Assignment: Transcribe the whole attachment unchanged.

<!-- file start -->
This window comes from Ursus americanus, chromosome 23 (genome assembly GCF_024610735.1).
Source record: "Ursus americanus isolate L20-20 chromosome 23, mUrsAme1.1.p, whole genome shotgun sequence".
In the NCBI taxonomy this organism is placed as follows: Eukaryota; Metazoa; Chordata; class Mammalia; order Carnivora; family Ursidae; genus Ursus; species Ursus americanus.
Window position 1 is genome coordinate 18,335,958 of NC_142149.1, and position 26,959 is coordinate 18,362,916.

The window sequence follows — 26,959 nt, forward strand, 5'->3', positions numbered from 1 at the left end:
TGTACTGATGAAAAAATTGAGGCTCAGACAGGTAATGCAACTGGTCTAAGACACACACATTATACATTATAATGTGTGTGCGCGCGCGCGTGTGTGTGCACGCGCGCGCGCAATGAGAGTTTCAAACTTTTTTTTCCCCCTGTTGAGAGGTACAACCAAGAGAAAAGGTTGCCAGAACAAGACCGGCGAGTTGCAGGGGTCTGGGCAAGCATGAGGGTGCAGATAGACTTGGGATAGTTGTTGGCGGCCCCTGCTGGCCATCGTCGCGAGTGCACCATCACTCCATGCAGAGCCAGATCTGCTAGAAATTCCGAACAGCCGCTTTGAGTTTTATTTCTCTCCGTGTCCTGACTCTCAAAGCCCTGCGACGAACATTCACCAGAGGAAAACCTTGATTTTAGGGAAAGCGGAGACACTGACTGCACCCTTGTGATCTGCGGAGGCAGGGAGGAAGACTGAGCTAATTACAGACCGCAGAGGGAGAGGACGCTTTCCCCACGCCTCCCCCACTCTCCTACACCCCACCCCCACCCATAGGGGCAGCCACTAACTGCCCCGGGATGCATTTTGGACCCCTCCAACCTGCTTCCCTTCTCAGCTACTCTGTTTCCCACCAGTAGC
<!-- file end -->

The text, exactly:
This window comes from Ursus americanus, chromosome 23 (genome assembly GCF_024610735.1).
Source record: "Ursus americanus isolate L20-20 chromosome 23, mUrsAme1.1.p, whole genome shotgun sequence".
In the NCBI taxonomy this organism is placed as follows: Eukaryota; Metazoa; Chordata; class Mammalia; order Carnivora; family Ursidae; genus Ursus; species Ursus americanus.
Window position 1 is genome coordinate 18,335,958 of NC_142149.1, and position 26,959 is coordinate 18,362,916.

The window sequence follows — 26,959 nt, forward strand, 5'->3', positions numbered from 1 at the left end:
TGTACTGATGAAAAAATTGAGGCTCAGACAGGTAATGCAACTGGTCTAAGACACACACATTATACATTATAATGTGTGTGCGCGCGCGCGTGTGTGTGCACGCGCGCGCGCAATGAGAGTTTCAAACTTTTTTTTCCCCCTGTTGAGAGGTACAACCAAGAGAAAAGGTTGCCAGAACAAGACCGGCGAGTTGCAGGGGTCTGGGCAAGCATGAGGGTGCAGATAGACTTGGGATAGTTGTTGGCGGCCCCTGCTGGCCATCGTCGCGAGTGCACCATCACTCCATGCAGAGCCAGATCTGCTAGAAATTCCGAACAGCCGCTTTGAGTTTTATTTCTCTCCGTGTCCTGACTCTCAAAGCCCTGCGACGAACATTCACCAGAGGAAAACCTTGATTTTAGGGAAAGCGGAGACACTGACTGCACCCTTGTGATCTGCGGAGGCAGGGAGGAAGACTGAGCTAATTACAGACCGCAGAGGGAGAGGACGCTTTCCCCACGCCTCCCCCACTCTCCTACACCCCACCCCCACCCATAGGGGCAGCCACTAACTGCCCCGGGATGCATTTTGGACCCCTCCAACCTGCTTCCCTTCTCAGCTACTCTGTTTCCCACCAGTAGC